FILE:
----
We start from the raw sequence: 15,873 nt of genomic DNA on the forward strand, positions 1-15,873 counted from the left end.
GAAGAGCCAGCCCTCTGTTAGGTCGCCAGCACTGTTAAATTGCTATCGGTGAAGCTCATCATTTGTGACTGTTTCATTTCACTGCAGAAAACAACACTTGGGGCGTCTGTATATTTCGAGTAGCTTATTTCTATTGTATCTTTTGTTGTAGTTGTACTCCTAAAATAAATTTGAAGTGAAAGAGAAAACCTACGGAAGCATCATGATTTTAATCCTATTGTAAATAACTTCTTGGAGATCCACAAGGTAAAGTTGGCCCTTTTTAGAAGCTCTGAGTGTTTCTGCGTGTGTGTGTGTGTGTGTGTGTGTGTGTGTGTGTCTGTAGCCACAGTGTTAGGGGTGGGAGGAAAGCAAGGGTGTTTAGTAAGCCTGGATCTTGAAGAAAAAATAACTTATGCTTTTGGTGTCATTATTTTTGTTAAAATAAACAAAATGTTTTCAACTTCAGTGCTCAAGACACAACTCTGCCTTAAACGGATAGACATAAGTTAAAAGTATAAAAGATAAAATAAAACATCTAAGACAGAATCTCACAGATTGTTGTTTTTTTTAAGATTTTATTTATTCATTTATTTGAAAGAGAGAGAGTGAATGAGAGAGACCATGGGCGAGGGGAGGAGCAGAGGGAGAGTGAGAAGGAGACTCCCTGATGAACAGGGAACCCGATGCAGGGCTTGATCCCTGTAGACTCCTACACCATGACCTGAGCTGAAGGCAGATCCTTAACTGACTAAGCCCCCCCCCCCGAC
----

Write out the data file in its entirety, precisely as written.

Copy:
We start from the raw sequence: 15,873 nt of genomic DNA on the forward strand, positions 1-15,873 counted from the left end.
GAAGAGCCAGCCCTCTGTTAGGTCGCCAGCACTGTTAAATTGCTATCGGTGAAGCTCATCATTTGTGACTGTTTCATTTCACTGCAGAAAACAACACTTGGGGCGTCTGTATATTTCGAGTAGCTTATTTCTATTGTATCTTTTGTTGTAGTTGTACTCCTAAAATAAATTTGAAGTGAAAGAGAAAACCTACGGAAGCATCATGATTTTAATCCTATTGTAAATAACTTCTTGGAGATCCACAAGGTAAAGTTGGCCCTTTTTAGAAGCTCTGAGTGTTTCTGCGTGTGTGTGTGTGTGTGTGTGTGTGTGTGTGTGTCTGTAGCCACAGTGTTAGGGGTGGGAGGAAAGCAAGGGTGTTTAGTAAGCCTGGATCTTGAAGAAAAAATAACTTATGCTTTTGGTGTCATTATTTTTGTTAAAATAAACAAAATGTTTTCAACTTCAGTGCTCAAGACACAACTCTGCCTTAAACGGATAGACATAAGTTAAAAGTATAAAAGATAAAATAAAACATCTAAGACAGAATCTCACAGATTGTTGTTTTTTTTAAGATTTTATTTATTCATTTATTTGAAAGAGAGAGAGTGAATGAGAGAGACCATGGGCGAGGGGAGGAGCAGAGGGAGAGTGAGAAGGAGACTCCCTGATGAACAGGGAACCCGATGCAGGGCTTGATCCCTGTAGACTCCTACACCATGACCTGAGCTGAAGGCAGATCCTTAACTGACTAAGCCCCCCCCCCCGAC